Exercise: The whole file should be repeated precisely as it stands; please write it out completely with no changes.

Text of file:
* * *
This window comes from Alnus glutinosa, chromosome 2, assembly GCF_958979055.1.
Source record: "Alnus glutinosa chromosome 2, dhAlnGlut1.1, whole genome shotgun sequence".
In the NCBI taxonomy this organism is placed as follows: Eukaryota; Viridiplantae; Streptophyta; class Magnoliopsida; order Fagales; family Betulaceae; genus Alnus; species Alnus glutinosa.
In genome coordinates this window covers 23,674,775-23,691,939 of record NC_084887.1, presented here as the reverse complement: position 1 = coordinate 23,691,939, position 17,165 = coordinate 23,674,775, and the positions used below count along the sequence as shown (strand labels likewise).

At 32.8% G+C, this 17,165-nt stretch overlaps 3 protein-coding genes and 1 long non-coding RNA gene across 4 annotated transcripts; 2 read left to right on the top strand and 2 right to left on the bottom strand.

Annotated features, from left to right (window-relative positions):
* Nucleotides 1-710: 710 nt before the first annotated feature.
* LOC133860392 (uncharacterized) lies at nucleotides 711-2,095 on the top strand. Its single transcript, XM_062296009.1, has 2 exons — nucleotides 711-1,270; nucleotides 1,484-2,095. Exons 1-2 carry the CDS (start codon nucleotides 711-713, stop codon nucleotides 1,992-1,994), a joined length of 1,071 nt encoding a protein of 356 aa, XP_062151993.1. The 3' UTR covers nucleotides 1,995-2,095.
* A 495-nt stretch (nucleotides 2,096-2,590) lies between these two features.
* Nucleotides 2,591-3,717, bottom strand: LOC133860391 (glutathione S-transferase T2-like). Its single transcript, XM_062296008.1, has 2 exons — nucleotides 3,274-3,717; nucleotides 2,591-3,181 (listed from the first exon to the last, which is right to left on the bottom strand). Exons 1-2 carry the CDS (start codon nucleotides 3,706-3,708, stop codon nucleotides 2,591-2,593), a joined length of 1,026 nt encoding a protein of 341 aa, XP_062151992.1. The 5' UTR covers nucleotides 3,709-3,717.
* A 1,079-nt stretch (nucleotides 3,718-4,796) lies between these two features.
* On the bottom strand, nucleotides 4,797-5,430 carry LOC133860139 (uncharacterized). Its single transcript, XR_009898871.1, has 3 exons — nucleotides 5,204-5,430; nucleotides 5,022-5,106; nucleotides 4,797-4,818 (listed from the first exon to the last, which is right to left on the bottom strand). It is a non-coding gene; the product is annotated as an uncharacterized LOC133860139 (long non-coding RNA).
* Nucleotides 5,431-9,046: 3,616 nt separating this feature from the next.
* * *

This window comes from Alnus glutinosa, chromosome 2, assembly GCF_958979055.1.
Source record: "Alnus glutinosa chromosome 2, dhAlnGlut1.1, whole genome shotgun sequence".
In the NCBI taxonomy this organism is placed as follows: Eukaryota; Viridiplantae; Streptophyta; class Magnoliopsida; order Fagales; family Betulaceae; genus Alnus; species Alnus glutinosa.
In genome coordinates this window covers 23,674,775-23,691,939 of record NC_084887.1, presented here as the reverse complement: position 1 = coordinate 23,691,939, position 17,165 = coordinate 23,674,775, and the positions used below count along the sequence as shown (strand labels likewise).

At 32.8% G+C, this 17,165-nt stretch overlaps 3 protein-coding genes and 1 long non-coding RNA gene across 4 annotated transcripts; 2 read left to right on the top strand and 2 right to left on the bottom strand.

Annotated features, from left to right (window-relative positions):
* Nucleotides 1-710: 710 nt before the first annotated feature.
* LOC133860392 (uncharacterized) lies at nucleotides 711-2,095 on the top strand. Its single transcript, XM_062296009.1, has 2 exons — nucleotides 711-1,270; nucleotides 1,484-2,095. Exons 1-2 carry the CDS (start codon nucleotides 711-713, stop codon nucleotides 1,992-1,994), a joined length of 1,071 nt encoding a protein of 356 aa, XP_062151993.1. The 3' UTR covers nucleotides 1,995-2,095.
* A 495-nt stretch (nucleotides 2,096-2,590) lies between these two features.
* Nucleotides 2,591-3,717, bottom strand: LOC133860391 (glutathione S-transferase T2-like). Its single transcript, XM_062296008.1, has 2 exons — nucleotides 3,274-3,717; nucleotides 2,591-3,181 (listed from the first exon to the last, which is right to left on the bottom strand). Exons 1-2 carry the CDS (start codon nucleotides 3,706-3,708, stop codon nucleotides 2,591-2,593), a joined length of 1,026 nt encoding a protein of 341 aa, XP_062151992.1. The 5' UTR covers nucleotides 3,709-3,717.
* A 1,079-nt stretch (nucleotides 3,718-4,796) lies between these two features.
* On the bottom strand, nucleotides 4,797-5,430 carry LOC133860139 (uncharacterized). Its single transcript, XR_009898871.1, has 3 exons — nucleotides 5,204-5,430; nucleotides 5,022-5,106; nucleotides 4,797-4,818 (listed from the first exon to the last, which is right to left on the bottom strand). It is a non-coding gene; the product is annotated as an uncharacterized LOC133860139 (long non-coding RNA).
* Nucleotides 5,431-9,046: 3,616 nt separating this feature from the next.